Basically, I wish to hell that Mormonism would just stop worrying about other people’s marriages as much as they do, and focus on the very real problems they don’t do enough to address in their own community. Some wise man once remarked on motes and beams, or something.


The Hidden Drawer

“But have a care! It is a bitter blade, and steel serves only those that can wield it. It will cut your hand as willingly as aught else.” 
― J.R.R. Tolkien

We have lived in our apartment for over a year and have only just made an embarrassing discovery. We have a cutlery drawer.

How could you just have discovered this, you ask?

Part of the reason we decided to move into this apartment was the fact that it had recently been renovated and a brand spanking new kitchen had been put in. It’s so shiny, guys, we nearly cried the first time we saw it. It’s not my Platonic Ideal of a kitchen but coming from the one room flat we lived in for three years that had one small cupboard stuck on a wall and about two feet of counter space, it’s downright Nirvana. The whole thing is designed for maximum storage and it’s nice to actually be able to put things away in an orderly fashion and cook with new appliances.

One of those appliances is a flat topped stove with built in ventilation and other systems that I’m sure I don’t properly understand. It appeared as if some of the design of this stove was also built beneath the surface of the counter because it because there was some bulky hardware when I opened the drawers situated a bit further down. Turns out I should have tugged on the nooks and crannies of this a bit more because I found a random tab on it the other day and put some elbow grease into it…and this popped out.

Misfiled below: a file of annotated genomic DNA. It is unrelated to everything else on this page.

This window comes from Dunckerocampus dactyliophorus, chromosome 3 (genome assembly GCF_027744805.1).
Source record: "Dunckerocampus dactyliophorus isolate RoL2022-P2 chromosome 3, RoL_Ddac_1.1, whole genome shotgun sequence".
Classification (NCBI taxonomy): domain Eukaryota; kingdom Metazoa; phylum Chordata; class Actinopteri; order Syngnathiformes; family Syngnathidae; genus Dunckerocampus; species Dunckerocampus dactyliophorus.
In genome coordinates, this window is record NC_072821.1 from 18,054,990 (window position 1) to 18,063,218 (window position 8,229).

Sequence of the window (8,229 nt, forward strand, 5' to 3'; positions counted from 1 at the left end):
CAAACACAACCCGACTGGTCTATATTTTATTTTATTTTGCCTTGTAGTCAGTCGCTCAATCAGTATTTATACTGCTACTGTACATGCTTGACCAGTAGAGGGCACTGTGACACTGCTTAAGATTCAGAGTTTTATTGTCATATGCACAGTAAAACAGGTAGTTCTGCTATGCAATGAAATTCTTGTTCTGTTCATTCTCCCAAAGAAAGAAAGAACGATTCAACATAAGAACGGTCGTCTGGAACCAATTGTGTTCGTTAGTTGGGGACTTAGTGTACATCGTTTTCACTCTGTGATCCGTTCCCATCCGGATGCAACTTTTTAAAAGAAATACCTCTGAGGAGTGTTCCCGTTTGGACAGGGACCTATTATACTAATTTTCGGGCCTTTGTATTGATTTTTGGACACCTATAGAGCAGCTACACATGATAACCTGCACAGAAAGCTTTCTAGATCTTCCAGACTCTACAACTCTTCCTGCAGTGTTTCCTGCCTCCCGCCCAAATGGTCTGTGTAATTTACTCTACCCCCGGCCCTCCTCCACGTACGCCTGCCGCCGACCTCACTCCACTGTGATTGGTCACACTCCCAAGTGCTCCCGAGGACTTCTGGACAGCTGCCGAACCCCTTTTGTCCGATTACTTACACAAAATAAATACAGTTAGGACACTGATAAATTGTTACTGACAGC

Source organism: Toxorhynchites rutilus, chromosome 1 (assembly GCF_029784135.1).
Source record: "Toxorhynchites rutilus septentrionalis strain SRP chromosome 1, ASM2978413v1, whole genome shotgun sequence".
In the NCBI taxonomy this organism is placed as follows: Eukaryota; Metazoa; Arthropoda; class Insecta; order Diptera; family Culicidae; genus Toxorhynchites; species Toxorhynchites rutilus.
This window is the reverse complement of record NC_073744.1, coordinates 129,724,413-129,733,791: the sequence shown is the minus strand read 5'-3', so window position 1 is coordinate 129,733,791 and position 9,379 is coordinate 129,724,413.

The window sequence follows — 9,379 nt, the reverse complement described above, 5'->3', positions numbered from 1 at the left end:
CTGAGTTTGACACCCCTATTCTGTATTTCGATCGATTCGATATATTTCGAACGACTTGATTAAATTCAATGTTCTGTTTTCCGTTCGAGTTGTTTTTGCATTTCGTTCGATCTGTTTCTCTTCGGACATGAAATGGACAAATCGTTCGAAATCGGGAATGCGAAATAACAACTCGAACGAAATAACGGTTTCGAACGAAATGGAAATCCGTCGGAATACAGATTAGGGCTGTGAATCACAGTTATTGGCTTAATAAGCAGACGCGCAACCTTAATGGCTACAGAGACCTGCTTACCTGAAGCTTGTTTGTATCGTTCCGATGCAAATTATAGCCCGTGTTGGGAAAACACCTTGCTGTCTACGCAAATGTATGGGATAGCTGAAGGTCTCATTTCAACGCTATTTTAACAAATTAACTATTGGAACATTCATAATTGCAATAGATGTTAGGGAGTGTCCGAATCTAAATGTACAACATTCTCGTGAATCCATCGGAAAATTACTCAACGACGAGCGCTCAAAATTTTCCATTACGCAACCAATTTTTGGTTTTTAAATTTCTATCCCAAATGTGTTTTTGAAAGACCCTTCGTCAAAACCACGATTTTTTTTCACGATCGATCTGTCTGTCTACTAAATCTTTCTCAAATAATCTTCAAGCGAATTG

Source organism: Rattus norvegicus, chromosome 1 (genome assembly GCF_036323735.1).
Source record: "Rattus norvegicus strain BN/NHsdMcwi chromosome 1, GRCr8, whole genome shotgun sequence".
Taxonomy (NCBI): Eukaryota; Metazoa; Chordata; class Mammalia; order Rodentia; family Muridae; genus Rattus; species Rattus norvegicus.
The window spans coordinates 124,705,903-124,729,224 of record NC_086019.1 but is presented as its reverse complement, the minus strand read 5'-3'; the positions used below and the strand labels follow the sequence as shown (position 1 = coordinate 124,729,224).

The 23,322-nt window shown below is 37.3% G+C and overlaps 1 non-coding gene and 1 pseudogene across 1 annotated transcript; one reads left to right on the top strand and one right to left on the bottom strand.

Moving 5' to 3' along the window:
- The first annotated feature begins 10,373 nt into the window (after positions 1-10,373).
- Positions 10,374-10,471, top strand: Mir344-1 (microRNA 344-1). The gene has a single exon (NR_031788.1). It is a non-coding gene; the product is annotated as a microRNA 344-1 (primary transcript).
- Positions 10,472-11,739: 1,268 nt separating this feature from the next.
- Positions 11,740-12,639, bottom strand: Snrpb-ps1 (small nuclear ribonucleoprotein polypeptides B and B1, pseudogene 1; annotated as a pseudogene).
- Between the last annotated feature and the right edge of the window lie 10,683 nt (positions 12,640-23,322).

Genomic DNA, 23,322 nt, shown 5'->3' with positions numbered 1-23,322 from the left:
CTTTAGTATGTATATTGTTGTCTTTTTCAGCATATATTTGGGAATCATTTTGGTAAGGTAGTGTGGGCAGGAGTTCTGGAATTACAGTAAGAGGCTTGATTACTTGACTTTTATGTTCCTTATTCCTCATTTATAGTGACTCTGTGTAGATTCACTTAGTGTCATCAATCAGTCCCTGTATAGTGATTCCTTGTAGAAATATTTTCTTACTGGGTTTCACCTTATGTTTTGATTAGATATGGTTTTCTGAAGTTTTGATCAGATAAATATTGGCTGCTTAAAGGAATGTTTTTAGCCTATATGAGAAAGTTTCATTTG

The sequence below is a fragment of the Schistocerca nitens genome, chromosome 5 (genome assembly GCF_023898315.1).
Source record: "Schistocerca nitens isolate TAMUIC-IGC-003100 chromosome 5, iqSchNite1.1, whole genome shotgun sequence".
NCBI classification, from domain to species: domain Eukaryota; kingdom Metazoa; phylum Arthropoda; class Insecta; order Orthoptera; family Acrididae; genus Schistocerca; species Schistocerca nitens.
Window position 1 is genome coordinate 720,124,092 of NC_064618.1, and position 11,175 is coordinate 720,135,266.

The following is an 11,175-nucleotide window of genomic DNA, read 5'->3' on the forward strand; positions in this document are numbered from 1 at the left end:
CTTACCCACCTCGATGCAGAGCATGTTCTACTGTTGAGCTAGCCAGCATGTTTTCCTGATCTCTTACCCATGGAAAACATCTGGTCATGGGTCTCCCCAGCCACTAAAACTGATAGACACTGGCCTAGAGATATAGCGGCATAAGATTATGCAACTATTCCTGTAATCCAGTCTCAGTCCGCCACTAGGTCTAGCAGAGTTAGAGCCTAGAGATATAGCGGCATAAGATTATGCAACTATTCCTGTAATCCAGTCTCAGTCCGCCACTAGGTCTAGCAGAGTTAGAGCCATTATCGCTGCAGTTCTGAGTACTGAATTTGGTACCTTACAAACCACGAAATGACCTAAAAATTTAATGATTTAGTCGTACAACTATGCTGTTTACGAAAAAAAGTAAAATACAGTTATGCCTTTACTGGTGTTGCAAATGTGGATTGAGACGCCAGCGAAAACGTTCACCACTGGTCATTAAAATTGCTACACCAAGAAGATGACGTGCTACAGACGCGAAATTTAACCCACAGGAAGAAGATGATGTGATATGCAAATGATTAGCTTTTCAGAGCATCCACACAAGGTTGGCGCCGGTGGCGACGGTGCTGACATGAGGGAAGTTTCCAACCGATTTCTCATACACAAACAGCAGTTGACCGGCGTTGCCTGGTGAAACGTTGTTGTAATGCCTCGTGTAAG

Jeff was in the other room and I had to call him over to make sure I hadn’t lost my mind. He too did a double take and demanded where this totally new drawer had sprang from.

After shaking our head at ourselves a bit, we resigned ourselves to our stupidity and stocked the drawer.

This is actually our first proper cutlery drawer of our married life. We begin to feel quite grown up.

ETA, the album of the week is Say Less, by Roy Woods


Five Years

“When I said I would die a bachelor, I did not think I should live till I were married.”
― William Shakespeare

Five years ago, when I was barely 23, we got married.

Engagement 132 edited

Easily the best idea we’ve ever had though it was not at all what either of us had planned. Jeff didn’t want to get married until he was around 30, I was sure I didn’t want to marry at all. But as the months went by being together was simply right. It was a series of pieces clicking into place with each other. Marrying him was as easy as breathing and, whether in the midst of adventure or even argument, it still feels like that.

While still dating, I confessed to Jeff that I once joked my very idea of hell was marriage to an accountant, 2.5 children and a white picket fence. Jeff loves to tease me with this dire pronouncement still, although assures me he has no plans of inflicting a fence upon anyone. “I ruined every one of your plans,” he likes to gloat. He did. And I’m so glad. This is so much better than anything I ever came up with.

Bad. Romance.

“Love is of all passions the strongest, for it attacks simultaneously the head, the heart, and the senses.” 
– Lao Tzu

Historical accuracy is the way to my heart.
Historical accuracy is the way to my heart.

I’ve never been big on Valentine’s day, some of it is a bit over processed for me (although the history I can clearly get behind) and a lot is just a bit too cheesy.  When J. and I were dating and we both knew we were moving towards getting married, I actually threatened him with rejection if he proposed to me on V Day – to which he burst out laughing and declared, “Understood.”  Don’t get me wrong, I’m all about the love but the pink and red of it all just strike me as a little bit too much.

Longwinded way of saying if you came here looking for hearts and sparkles, kittens, trot off elsewhere.  It’s just isn’t our style.